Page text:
## Print PDF from any Linux program

Related: convert image stack to PDF

On Linux, the
CUPS PDF
program saves printed PDFs to the `~/PDF`

directory from *any* program.

```
apt install cups-pdf
```

The output directory can be configured by editing the “Out” directory in `/etc/cups/cups-pdf.conf`

However, many times we print from Matlab, GNU Octave or Matplotlib using the APIs built-in as described below.

## Matlab / GNU Octave

Example to save figure to PDF: this will create a color PDF `test.pdf`

in your current directory from Matlab or Octave.

```
imagesc(rand(10))
print(gcf, '-dpdf', 'test.pdf')
```

or

```
imagesc(rand(10))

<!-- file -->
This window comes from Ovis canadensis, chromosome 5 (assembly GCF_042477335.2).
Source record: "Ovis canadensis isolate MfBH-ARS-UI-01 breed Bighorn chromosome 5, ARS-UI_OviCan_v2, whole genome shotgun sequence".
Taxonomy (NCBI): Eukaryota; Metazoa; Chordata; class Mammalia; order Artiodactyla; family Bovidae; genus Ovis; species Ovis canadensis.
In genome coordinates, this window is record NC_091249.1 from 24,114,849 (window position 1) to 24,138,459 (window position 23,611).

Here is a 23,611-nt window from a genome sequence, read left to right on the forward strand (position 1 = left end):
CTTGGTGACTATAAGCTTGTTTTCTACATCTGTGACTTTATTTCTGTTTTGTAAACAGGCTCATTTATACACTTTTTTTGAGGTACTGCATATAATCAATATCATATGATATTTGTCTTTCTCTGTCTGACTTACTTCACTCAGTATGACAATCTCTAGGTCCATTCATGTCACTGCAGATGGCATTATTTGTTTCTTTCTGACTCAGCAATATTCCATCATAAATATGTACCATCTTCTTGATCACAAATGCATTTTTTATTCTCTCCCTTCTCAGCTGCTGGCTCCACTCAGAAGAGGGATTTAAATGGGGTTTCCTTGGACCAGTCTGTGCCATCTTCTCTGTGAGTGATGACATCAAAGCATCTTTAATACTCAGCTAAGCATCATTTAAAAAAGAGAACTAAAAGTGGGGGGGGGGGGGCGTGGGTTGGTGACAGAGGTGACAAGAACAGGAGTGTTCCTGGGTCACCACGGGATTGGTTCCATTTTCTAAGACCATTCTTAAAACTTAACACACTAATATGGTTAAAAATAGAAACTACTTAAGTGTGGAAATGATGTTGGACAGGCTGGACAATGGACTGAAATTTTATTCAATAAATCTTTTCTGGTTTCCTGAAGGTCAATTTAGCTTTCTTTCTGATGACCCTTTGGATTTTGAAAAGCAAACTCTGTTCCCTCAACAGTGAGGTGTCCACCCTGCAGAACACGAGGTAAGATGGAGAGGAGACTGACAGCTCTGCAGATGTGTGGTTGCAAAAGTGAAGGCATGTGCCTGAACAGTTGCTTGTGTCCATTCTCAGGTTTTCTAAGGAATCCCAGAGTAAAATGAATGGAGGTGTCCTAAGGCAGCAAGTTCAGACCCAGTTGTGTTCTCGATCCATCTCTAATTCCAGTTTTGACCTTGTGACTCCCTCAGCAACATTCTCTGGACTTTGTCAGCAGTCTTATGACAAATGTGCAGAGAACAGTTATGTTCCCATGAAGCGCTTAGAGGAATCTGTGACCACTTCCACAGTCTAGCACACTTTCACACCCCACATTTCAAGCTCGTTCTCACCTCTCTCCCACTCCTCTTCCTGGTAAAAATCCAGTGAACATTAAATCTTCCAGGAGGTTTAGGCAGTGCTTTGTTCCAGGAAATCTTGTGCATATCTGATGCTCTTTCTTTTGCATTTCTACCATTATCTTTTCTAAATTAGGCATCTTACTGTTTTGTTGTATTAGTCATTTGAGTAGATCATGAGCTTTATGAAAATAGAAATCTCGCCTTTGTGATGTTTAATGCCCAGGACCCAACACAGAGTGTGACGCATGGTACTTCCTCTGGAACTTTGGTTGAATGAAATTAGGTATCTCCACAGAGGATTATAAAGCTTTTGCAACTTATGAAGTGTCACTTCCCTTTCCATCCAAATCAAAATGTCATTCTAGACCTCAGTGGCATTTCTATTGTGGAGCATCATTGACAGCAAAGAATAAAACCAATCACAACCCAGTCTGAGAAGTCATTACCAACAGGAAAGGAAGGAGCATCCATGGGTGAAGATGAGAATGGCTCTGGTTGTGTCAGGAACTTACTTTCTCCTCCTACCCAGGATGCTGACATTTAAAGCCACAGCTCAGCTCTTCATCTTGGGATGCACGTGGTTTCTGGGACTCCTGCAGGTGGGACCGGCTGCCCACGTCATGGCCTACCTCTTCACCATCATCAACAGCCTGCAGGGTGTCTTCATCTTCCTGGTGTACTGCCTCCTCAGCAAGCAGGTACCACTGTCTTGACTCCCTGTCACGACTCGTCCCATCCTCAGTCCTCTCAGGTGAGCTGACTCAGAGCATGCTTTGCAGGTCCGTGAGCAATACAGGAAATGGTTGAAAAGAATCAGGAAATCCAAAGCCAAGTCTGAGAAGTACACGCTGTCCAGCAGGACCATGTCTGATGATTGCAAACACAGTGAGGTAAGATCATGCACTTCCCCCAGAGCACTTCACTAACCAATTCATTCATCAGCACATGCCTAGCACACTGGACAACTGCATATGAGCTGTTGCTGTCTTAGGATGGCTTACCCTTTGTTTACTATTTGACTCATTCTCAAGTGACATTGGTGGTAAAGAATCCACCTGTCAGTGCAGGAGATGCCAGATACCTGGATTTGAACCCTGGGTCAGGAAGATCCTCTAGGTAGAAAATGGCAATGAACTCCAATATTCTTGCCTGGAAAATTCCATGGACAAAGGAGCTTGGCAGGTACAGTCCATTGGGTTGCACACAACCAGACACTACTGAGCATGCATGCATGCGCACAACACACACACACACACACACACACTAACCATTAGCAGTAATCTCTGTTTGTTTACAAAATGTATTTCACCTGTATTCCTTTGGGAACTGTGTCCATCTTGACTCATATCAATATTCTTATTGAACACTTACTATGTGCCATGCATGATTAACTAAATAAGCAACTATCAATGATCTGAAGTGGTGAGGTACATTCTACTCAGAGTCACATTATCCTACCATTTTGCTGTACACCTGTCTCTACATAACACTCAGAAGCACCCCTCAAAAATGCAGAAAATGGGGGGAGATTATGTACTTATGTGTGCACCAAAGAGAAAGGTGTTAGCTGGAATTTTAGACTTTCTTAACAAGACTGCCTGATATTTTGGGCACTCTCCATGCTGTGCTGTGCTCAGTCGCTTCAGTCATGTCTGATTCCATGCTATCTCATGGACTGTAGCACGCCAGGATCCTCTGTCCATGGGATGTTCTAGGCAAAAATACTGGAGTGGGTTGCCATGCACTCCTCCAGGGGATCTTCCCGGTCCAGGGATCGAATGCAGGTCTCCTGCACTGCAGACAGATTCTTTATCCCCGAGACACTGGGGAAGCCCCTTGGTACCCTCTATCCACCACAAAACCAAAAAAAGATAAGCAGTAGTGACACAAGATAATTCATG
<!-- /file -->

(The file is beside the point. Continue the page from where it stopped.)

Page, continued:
saveas(gcf, 'test.pdf')
```

Comparing print() vs. saveas():

- print() allows controlling image DPI via the
`-rDPI`

option, while saveas() is fixed at 150 DPI - saveas() is an “easier” version of print(), since saveas() is actually making calls to print() for both Matlab and Octave.

## Matplotlib

This can be accomplished by either

- save to PDF from the Matplotlib figure GUI
- use figure.savefig() to save to PDF from Matplotlib.

For situations where local display of figures is not desired, that is, you wish to save figures to disk without displaying them onscreen first, which is generally significantly faster, first do:

```
import matplotlib
matplotlib.use('Agg')
... (plotting commands)
```

The Agg Matplotlib backend is commonly used in web/cloud services.

Example:

```
from matplotlib.pyplot import figure
fg = figure()
ax = fg.gca()
ax.plot(range(10))
fg.savefig('line.pdf',bbox_inches='tight',dpi=300)
```